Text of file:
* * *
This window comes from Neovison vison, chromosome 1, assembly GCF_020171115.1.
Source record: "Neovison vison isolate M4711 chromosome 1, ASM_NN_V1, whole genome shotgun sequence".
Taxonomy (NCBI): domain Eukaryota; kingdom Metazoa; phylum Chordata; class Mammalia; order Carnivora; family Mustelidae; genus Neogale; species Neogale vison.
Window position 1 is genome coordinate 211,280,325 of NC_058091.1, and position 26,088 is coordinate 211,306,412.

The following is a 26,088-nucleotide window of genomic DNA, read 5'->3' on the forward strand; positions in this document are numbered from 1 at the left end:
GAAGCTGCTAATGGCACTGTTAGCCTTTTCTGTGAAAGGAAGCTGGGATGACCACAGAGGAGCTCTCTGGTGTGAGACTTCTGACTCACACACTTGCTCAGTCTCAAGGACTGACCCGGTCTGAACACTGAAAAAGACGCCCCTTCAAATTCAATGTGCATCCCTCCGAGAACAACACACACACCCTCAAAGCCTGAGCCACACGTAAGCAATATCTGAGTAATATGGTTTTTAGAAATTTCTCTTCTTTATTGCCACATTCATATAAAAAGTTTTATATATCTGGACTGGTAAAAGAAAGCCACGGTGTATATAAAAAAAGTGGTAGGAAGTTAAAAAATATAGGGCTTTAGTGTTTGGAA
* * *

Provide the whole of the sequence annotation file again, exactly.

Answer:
This window comes from Neovison vison, chromosome 1, assembly GCF_020171115.1.
Source record: "Neovison vison isolate M4711 chromosome 1, ASM_NN_V1, whole genome shotgun sequence".
Taxonomy (NCBI): domain Eukaryota; kingdom Metazoa; phylum Chordata; class Mammalia; order Carnivora; family Mustelidae; genus Neogale; species Neogale vison.
Window position 1 is genome coordinate 211,280,325 of NC_058091.1, and position 26,088 is coordinate 211,306,412.

The following is a 26,088-nucleotide window of genomic DNA, read 5'->3' on the forward strand; positions in this document are numbered from 1 at the left end:
GAAGCTGCTAATGGCACTGTTAGCCTTTTCTGTGAAAGGAAGCTGGGATGACCACAGAGGAGCTCTCTGGTGTGAGACTTCTGACTCACACACTTGCTCAGTCTCAAGGACTGACCCGGTCTGAACACTGAAAAAGACGCCCCTTCAAATTCAATGTGCATCCCTCCGAGAACAACACACACACCCTCAAAGCCTGAGCCACACGTAAGCAATATCTGAGTAATATGGTTTTTAGAAATTTCTCTTCTTTATTGCCACATTCATATAAAAAGTTTTATATATCTGGACTGGTAAAAGAAAGCCACGGTGTATATAAAAAAAGTGGTAGGAAGTTAAAAAATATAGGGCTTTAGTGTTTGGAA